Water lines top Peabody council's list
Peabody’s city council agreed Monday to pay an engineering firm $8,000 to help the town navigate replacement its ancient water lines.
Marion-based EBH Engineering will inspect the city’s lines and prepare a report. The firm also will aid the city in getting funding for the project.
Engineer Darin Neufeld stressed that Peabody does not have a hazardous water quality problem despite a letter sent to the council by the Kansas Department of Health and Environment over low chlorine found in several areas.
Neufeld said the inspection by the agency was a step in the process by the city to get a loan approval to fund the project. Mayor Jay Gfeller said the agency also inspects city water lines annually.
“It’s not as bad as if the city had an arsenic problem or a boil order,” Neufeld said. “Just because there is low chlorine in some areas does not mean the water supply will grow bacteria. It means there is not enough chlorine to ensure no bacteria.”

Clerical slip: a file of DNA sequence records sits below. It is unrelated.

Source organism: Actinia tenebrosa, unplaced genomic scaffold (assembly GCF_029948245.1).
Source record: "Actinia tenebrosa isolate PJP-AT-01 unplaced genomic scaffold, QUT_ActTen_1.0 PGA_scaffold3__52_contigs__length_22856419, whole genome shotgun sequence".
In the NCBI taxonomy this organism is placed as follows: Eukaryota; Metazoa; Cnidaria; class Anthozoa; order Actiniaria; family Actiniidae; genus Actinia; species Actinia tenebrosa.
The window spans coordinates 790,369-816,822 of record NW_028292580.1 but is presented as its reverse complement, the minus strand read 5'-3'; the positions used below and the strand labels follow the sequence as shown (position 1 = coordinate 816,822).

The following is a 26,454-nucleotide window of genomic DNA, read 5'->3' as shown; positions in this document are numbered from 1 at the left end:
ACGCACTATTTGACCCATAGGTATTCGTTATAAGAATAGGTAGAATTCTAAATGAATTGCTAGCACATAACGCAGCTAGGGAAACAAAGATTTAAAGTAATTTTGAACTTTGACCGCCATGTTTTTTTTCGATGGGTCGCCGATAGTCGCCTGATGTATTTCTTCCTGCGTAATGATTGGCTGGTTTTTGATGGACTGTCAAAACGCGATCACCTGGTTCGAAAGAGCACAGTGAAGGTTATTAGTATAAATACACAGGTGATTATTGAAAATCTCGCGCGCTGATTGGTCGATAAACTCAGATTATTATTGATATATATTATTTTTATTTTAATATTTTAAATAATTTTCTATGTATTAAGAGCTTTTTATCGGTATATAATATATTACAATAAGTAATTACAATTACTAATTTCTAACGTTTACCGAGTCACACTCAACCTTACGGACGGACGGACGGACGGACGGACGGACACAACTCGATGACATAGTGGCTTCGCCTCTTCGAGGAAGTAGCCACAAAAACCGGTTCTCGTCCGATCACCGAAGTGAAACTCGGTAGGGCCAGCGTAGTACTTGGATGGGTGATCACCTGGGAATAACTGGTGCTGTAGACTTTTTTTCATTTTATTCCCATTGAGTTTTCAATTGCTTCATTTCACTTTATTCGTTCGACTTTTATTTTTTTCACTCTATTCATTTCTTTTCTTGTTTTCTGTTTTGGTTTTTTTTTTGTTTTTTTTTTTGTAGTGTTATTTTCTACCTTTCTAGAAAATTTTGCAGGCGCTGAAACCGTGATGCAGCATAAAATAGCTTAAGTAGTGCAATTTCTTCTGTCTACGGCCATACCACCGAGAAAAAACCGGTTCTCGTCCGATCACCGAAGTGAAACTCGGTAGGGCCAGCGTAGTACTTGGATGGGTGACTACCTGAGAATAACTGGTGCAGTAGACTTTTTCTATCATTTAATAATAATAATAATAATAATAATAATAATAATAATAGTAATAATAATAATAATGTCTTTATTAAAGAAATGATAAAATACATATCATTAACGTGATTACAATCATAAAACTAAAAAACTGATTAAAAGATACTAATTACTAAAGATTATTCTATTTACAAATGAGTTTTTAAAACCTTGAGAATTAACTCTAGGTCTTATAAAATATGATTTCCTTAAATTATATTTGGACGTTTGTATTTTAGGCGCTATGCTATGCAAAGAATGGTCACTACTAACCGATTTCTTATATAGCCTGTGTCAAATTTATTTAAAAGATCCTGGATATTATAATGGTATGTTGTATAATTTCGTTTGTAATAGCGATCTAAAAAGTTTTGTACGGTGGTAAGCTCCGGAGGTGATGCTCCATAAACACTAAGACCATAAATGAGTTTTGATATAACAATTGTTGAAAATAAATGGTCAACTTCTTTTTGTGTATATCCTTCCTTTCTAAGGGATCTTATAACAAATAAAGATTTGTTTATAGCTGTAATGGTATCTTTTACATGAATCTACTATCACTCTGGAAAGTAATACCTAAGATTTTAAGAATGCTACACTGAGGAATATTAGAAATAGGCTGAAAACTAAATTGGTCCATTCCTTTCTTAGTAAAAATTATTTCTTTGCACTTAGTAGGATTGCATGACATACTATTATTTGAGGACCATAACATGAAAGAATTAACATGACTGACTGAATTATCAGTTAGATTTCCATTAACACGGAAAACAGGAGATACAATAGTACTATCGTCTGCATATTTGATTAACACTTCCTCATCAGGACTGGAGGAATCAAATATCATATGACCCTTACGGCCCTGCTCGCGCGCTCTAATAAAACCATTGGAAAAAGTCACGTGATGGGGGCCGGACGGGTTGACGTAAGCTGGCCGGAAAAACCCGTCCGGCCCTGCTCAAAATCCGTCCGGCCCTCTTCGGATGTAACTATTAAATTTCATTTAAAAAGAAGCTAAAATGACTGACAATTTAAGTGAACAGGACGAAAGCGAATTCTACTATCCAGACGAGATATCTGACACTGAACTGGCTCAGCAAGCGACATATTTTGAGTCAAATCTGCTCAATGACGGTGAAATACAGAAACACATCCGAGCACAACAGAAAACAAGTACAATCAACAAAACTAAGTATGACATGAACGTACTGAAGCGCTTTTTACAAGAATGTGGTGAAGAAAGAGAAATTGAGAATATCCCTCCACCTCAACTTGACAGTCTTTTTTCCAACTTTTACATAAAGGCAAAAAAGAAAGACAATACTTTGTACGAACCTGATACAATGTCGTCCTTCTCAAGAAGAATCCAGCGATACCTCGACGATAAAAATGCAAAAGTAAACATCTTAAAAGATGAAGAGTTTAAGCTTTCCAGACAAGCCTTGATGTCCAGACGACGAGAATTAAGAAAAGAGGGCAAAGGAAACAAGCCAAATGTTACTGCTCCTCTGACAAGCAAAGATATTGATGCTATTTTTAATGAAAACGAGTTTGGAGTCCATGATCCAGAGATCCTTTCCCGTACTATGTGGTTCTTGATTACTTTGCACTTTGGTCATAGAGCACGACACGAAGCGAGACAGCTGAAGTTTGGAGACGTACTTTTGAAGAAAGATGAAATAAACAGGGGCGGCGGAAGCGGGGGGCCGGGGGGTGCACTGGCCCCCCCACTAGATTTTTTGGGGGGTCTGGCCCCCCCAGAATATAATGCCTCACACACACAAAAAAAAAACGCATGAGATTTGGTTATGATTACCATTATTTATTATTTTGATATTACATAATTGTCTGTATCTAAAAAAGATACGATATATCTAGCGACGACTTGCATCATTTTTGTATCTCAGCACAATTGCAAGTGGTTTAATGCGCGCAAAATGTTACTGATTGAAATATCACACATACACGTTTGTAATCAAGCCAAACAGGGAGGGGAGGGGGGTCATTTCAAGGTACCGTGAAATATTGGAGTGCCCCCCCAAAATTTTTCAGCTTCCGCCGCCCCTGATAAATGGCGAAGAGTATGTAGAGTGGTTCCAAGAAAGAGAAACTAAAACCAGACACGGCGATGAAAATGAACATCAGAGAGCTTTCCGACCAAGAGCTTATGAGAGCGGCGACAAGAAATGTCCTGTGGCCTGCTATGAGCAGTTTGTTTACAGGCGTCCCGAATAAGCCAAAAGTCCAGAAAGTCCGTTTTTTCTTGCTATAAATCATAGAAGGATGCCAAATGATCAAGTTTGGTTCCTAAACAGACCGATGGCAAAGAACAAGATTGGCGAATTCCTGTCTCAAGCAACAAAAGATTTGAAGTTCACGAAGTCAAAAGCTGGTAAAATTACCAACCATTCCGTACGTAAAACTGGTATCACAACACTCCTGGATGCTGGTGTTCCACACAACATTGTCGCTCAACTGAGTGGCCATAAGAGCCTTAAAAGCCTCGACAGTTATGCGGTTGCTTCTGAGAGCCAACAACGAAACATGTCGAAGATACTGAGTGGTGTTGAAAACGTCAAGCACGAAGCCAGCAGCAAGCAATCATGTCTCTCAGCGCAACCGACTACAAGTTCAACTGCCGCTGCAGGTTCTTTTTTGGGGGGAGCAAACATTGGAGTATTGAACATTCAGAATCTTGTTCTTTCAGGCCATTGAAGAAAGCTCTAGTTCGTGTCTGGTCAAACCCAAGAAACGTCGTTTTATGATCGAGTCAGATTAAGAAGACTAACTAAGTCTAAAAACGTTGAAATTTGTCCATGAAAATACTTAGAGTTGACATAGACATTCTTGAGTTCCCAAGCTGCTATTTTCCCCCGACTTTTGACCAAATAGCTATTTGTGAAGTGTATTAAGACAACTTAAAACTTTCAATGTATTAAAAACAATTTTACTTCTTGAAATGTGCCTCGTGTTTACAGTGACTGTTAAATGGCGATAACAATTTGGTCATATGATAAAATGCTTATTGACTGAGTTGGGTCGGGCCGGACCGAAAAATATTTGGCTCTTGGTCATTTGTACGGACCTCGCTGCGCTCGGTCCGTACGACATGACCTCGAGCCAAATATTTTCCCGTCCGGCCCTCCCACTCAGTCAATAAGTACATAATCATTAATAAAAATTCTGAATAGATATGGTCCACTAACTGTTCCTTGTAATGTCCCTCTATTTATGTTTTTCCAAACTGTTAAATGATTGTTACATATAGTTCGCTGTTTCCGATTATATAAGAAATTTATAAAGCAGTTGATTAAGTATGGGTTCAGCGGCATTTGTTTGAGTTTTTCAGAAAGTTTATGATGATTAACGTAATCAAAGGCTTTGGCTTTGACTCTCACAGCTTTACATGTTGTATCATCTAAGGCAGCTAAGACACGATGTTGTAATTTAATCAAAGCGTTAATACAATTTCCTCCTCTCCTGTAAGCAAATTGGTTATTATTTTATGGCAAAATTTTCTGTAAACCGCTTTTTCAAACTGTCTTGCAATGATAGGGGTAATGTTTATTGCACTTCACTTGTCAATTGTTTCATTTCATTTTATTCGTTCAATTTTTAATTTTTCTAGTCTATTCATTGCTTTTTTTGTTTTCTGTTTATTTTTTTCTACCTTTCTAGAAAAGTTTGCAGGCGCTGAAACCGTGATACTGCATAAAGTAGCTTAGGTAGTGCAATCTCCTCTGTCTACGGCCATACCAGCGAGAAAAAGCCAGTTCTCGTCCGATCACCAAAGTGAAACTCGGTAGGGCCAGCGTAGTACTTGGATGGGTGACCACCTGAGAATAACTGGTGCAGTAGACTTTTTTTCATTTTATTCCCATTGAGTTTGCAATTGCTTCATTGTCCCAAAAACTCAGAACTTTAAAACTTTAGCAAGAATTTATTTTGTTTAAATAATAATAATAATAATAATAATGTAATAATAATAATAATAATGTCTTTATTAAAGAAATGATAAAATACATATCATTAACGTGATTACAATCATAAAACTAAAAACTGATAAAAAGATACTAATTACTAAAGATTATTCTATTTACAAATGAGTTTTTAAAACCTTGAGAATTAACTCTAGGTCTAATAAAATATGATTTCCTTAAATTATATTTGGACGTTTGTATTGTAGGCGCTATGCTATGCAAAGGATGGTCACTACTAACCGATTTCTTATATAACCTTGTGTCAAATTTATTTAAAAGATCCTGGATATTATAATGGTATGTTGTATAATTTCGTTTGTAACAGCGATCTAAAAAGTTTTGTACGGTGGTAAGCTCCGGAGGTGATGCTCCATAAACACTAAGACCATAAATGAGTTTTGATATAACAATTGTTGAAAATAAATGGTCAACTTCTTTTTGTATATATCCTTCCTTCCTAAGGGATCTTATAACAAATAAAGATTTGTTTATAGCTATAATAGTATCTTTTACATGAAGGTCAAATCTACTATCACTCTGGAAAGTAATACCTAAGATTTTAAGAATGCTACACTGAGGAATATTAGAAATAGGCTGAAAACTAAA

Hillsboro, Peabody’s water source, uses chloramines (chemicals comprised of chlorine gas and ammonia) to disinfect the water supply.
The city’s corroded cast-iron water lines grow hard deposits that choke off water flow and leach chlorine.
“It basically eats the chlorine out of the water,” Neufeld said. “The newer lines are PVC pipe and won’t deteriorate chlorine like the old cast iron lines from 80 to 100 years ago do.”
Replacement of the city’s cast-iron water lines is the best option, he said.
The study will give the city a better picture of Peabody’s water line problem and what costs will be.
EBH also will help the city track down possible grants to cover costs.
“The report, in this case, will be about deciding where water lines need to be replaced and how to support the system,” he said, “because the city has some dead-end lines and areas where we need to try to loop the system to replace it.”
Building a chlorine injector is another option, but an operator would need to be hired and it would not solve the problem of the Peabody’s ancient infrastructure.
“It’s not the option we are looking for right now,” Neufeld said. “But if this would not work there is a further option to do a booster station.”
In other news:
- Zachary Jackson was offered the position of public works superintendent.
Last modified Oct. 14, 2021